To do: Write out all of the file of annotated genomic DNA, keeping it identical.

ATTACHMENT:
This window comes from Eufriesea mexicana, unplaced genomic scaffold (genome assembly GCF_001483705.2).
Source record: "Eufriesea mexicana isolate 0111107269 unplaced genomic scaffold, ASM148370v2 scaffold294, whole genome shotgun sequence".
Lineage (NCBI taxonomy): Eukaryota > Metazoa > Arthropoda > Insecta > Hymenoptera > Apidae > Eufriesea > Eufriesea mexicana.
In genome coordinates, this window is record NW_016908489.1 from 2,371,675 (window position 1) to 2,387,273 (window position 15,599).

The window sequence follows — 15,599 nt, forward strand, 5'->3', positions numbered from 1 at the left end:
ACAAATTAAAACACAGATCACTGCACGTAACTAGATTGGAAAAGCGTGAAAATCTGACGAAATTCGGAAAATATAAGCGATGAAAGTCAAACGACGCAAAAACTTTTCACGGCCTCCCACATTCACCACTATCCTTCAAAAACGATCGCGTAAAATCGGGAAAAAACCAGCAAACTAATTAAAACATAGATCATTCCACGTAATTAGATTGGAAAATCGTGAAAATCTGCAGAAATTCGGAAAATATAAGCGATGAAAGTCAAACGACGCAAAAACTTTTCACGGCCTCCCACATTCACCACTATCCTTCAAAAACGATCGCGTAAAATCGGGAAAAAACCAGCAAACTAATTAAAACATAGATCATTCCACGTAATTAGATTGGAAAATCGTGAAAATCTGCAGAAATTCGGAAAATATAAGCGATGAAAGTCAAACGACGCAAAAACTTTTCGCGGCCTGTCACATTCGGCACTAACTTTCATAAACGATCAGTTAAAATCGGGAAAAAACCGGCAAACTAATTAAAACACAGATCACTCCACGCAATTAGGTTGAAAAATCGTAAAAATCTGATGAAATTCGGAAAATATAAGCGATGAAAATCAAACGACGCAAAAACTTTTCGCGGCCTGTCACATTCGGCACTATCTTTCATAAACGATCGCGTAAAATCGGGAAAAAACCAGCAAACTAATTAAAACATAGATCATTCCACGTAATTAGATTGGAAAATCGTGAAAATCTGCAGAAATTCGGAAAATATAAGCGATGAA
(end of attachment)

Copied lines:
This window comes from Eufriesea mexicana, unplaced genomic scaffold (genome assembly GCF_001483705.2).
Source record: "Eufriesea mexicana isolate 0111107269 unplaced genomic scaffold, ASM148370v2 scaffold294, whole genome shotgun sequence".
Lineage (NCBI taxonomy): Eukaryota > Metazoa > Arthropoda > Insecta > Hymenoptera > Apidae > Eufriesea > Eufriesea mexicana.
In genome coordinates, this window is record NW_016908489.1 from 2,371,675 (window position 1) to 2,387,273 (window position 15,599).

The window sequence follows — 15,599 nt, forward strand, 5'->3', positions numbered from 1 at the left end:
ACAAATTAAAACACAGATCACTGCACGTAACTAGATTGGAAAAGCGTGAAAATCTGACGAAATTCGGAAAATATAAGCGATGAAAGTCAAACGACGCAAAAACTTTTCACGGCCTCCCACATTCACCACTATCCTTCAAAAACGATCGCGTAAAATCGGGAAAAAACCAGCAAACTAATTAAAACATAGATCATTCCACGTAATTAGATTGGAAAATCGTGAAAATCTGCAGAAATTCGGAAAATATAAGCGATGAAAGTCAAACGACGCAAAAACTTTTCACGGCCTCCCACATTCACCACTATCCTTCAAAAACGATCGCGTAAAATCGGGAAAAAACCAGCAAACTAATTAAAACATAGATCATTCCACGTAATTAGATTGGAAAATCGTGAAAATCTGCAGAAATTCGGAAAATATAAGCGATGAAAGTCAAACGACGCAAAAACTTTTCGCGGCCTGTCACATTCGGCACTAACTTTCATAAACGATCAGTTAAAATCGGGAAAAAACCGGCAAACTAATTAAAACACAGATCACTCCACGCAATTAGGTTGAAAAATCGTAAAAATCTGATGAAATTCGGAAAATATAAGCGATGAAAATCAAACGACGCAAAAACTTTTCGCGGCCTGTCACATTCGGCACTATCTTTCATAAACGATCGCGTAAAATCGGGAAAAAACCAGCAAACTAATTAAAACATAGATCATTCCACGTAATTAGATTGGAAAATCGTGAAAATCTGCAGAAATTCGGAAAATATAAGCGATGAA